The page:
Republican party overwhelms Democrats in a sweeping election victory across the United States
The Republican party has taken control of the US Senate in midterm elections that will reset the political landscape of Barack Obama’s final two years in office.
The Republicans, who needed to take six states from the Democrats to win control of the Senate, have already taken seven states and are expected to gain more as votes continue to be counted.
The Democrats have now lost control of both chambers, after the Republicans took back the House of Representatives in 2010, further restricting President Barack Obama’s ability to push through his political agenda. So what happens next?
How important are the midterms?
The 2014 midterms, which fall halfway into Obama’s second four-year term in office, offered voters a chance to elect the entire House of Representatives, around one third of the 100-seat Senate and 36 out of 50 state governors. Midterm elections determine which party takes control of Congress and the Senate, but tend to attract fewer voters to the polling stations than presidential elections.
What happened overnight?
Republicans seized Democratic Senate seats in North Carolina, Colorado, Iowa, West Virginia, Arkansas, Montana and South Dakota. This means the party now controls 52 seats, and is tipped to win more. It is also projected to increase its majority in the House of Representatives to levels “not seen since before World War Two”, says the BBC.
Why did the Democrats do so badly?
Historically, the party in control of the White House tends to lose strength in Congress and the Senate in midterm elections – but the results are worse than many Democrats had feared. “Virtually every Republican candidate campaigned on only one thing: what they called the failure of President Obama,” says the New York Times. The Republicans packaged the election as a referendum on Obama’s competency and it appears that voters were dissatisfied. Even Democratic candidates distanced themselves from Obama during their campaigns because of his unpopularity. Analysts suggest that voters are yet to feel the effects of any economic recovery and that world events such as Ebola and the conflict in Iraq and Syria exacerbated the public’s already gloomy mood.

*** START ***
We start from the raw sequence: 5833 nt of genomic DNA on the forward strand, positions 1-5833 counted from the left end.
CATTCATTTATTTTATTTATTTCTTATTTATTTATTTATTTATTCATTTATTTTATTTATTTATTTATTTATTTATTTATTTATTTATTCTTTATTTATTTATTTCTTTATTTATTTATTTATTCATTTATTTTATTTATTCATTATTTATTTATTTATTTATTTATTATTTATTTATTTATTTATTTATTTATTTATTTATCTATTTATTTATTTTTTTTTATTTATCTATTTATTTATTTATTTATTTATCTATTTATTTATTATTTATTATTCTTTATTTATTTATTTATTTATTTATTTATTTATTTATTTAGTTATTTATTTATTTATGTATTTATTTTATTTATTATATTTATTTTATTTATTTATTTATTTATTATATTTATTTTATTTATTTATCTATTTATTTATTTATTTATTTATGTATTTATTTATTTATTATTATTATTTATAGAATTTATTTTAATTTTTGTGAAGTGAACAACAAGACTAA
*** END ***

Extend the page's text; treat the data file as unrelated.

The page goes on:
How will the results affect Barack Obama?
The president will need to appease the dissatisfied public, but with new limitations on his ability to push through his political agenda. The Republicans can also thwart his ability to name new federal judges, cabinet members and senior government officials. One of the biggest effects is the power of the Republican party to set the political agenda. Republican Senator of Kentucky, Mitch McConnell, currently the minority leader of the Senate, will become majority leader, deciding which bills come to the floor. However, even if his party tries to pass a wish list of legislation, Obama could simply veto the bills with which he disagrees, says the BBC. The president will have to balance his own interests in trying to secure a successful legacy, perhaps by compromising with Republicans to push through legislation, with the interests of his own party, which faces another election in 2016.
What do the results mean for the presidential election?
The “thumping” taken by Democrats might put pressure on Hillary Clinton to declare her intentions for presidency on an accelerated schedule, says The Independent. “It is possible that not only she but also several Republican presidential aspirants will declare in the coming weeks, thus firing the starting pistol on the 2016 race,” says the newspaper.
While voters took out their frustrations on the president this time round, it is possible that they will vent their spleen on the Senate in two years’ time. The BBC’s Rajesh Mirchandani suggests Democrat candidates can now pit their campaign against a Republican Congress and Senate, while Republican candidates can argue that, with control of both chambers, it is only a Democrat president standing in their way.
Will there be any international effects?
Like many second-term presidents, Obama is expected to focus heavily on foreign policy, says the Wall Street Journal. He is attempting to strengthen ties with Asia, end the US combat mission in Afghanistan and negotiate a nuclear deal with Iran, as well as continue the operation against Islamic State. But the Washington Post suggests that other governments, particularly in Asia, may now view him as a “lame duck”. Nevertheless, Tom Packer at the not-for-profit media outlet The Conversation says international trade deals, such as the US-EU deal, could actually be advanced: “On trade the Republican party tends to agree more with President Obama than his own party does.” ·